When climate science is viewed through the correct scientific lens, the results become practically impossible to reasonably question:


Vaccine safety

The anti-vaccine movement claims vaccines can lead to extreme complications like autism, asthma or diabetes, but the argument is backed by no notable scientific evidence.

In its broad analysis of vaccines and their adverse effects, the Institute of Medicine (IOM) found “few health problems are caused by or clearly associated with vaccines.” Specifically, the study ruled out connections between vaccines and autism, asthma and diabetes.

That’s not to say vaccines are without side-effects. In some occasions, IOM found vaccines can cause allergic reactions, seizures and fainting. But the data did not indicate serious, widespread problems.

Fortunately, both liberals and conservatives mostly reject the idea that vaccines are dangerous. That’s good news for everyone’s health. If most people doubted the science, the fears could diminish the herd effect that’s so important for preventing and combating epidemics.

Safety of genetically modified foods

Despite the sweeping scientific consensus that genetically modified organisms (GMOs) are safe, detractors continue rallying against any genetic manipulation in foods.

Major scientific groups have extensively studied GMOs during the decades the technology has been available. The consensus, from groups including the U.S. National Academy of Sciences, the American Medical Association and the Royal Society of Medicine, was clear: Genetically modified foods aren’t any more harmful than conventional foods.

Even in the extremely anti-GMO Europe, an independent European Commission report found, “The main conclusion to be drawn from the efforts of more than 130 research projects, covering a period of more than 25 years of research, and involving more than 500 independent research groups, is that biotechnology, and in particular GMOs, are not per se more risky than e.g. conventional plant breeding technologies.”

An even larger study from Italian scientists reached similar conclusions.

In its defense, the anti-GMO movement typically points to a study that initially claimed to find evidence of tumors in rats that consumed genetically modified foods. But the scientific journal that published the study, Food and Chemical Toxicology, actually retracted the findings after deciding they were “inconclusive, and therefore do not reach the threshold of publication.”

Given the lack of evidence, it’s easy to understand why scientific organizations around the world seem so aligned against the anti-GMO movement:


 
 
by German Lopez 02.04.2014
Posted In: News, Science, Police, State Legislature at 09:58 AM | Permalink | Comments (0)
 
 
city hall

Morning News and Stuff

City to add more cops, evolution “debate” today, Winburn considers State Senate race

Mayor John Cranley, Chief Jeffrey Blackwell and other city officials yesterday announced a police plan to put more cops on the streets, focus on “hot spots” of crime, restart the gang unit and reach out to youth. Blackwell acknowledged more cops alone won’t solve or prevent the city’s heightened levels of violent crimes and homicides, but he said changing the level of enforcement through new tactics, such as hot spot policing, could help. A lot of research supports hot spot policing, although the practice can sometimes backfire, as “stop and frisk” did in New York City, if it targets minorities.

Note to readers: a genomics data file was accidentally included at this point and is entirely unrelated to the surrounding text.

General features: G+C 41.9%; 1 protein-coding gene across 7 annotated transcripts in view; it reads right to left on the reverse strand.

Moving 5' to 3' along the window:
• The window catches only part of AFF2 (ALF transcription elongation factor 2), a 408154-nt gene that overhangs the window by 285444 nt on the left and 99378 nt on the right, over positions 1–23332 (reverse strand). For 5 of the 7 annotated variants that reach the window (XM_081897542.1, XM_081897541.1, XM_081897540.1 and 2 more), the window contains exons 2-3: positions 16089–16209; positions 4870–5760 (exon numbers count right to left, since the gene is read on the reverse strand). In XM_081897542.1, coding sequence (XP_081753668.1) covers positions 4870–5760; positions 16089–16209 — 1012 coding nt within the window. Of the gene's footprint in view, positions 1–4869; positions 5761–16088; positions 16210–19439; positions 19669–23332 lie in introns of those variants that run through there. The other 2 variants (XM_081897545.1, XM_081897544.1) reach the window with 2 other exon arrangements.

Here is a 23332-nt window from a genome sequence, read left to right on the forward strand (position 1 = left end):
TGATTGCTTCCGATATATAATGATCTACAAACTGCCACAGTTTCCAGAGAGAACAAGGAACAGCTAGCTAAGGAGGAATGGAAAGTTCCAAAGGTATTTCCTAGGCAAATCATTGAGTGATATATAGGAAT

Bill Nye the Science Guy today will debate Creation Museum owner Ken Ham. The debate will focus on evolution, which is overwhelmingly supported by science, and biblical creationism, which has no scientific evidence to support it. The debate will be streamed live here.

Republican Councilman Charlie Winburn is considering a run for the Ohio Senate. Winburn would run in the heavily Democratic 9th Senate District. So far, there are two likely Democratic opponents: former Councilman Cecil Thomas and State Rep. Dale Mallory. The seat is open because State Sen. Eric Kearney, the Democratic incumbent, is term limited.

Republican Hamilton County Commissioner Chris Monzel might get two Democratic opponents in this year’s election: Sean Feeney, a North College Hill resident who already filed, and potentially Paul Komerak, a member of the Hamilton County Democratic Party’s executive committee. If both Komerak and Feeney run, they could face off in a Democratic primary.

City Council’s Budget and Finance Committee unanimously approved tax credits for Tom + Chee to entice the grilled cheese and tomato soup chain to keep its headquarters downtown as it expands nationally. Councilman Kevin Flynn questioned whether tax breaks should be given so leniently, but other council members argued the tax deals keep jobs in the city.

City Council might structurally balance the budget and fix the underfunded pension system to stabilize Cincinnati’s bond rating.

The Ohio Senate is still mulling over ways to repeal Ohio’s renewable energy and efficiency standards. CityBeat covered the standards in greater detail here and here.

Democratic attorney general candidate David Pepper wants to reform how the state picks outside law firms to avoid appearances of pay-to-play that have mired Republican Attorney General Mike DeWine. A previous Dayton Daily News investigation found firms lobbying for state assignments contributed $1.3 million to DeWine’s campaign.

Attorneys for the Ohio inmate next scheduled for execution asked for a stay to avoid a “lingering death” similar to the 26-minute, seemingly painful execution of Dennis McGuire. CityBeat covered McGuire’s execution and the concerns it raised in further detail here.

Enrollment in Ohio’s public colleges and universities dropped by 2 percent in the latest fall semester.

Ohio gas prices ticked up at the start of the week, but the lowest average was in Cincinnati.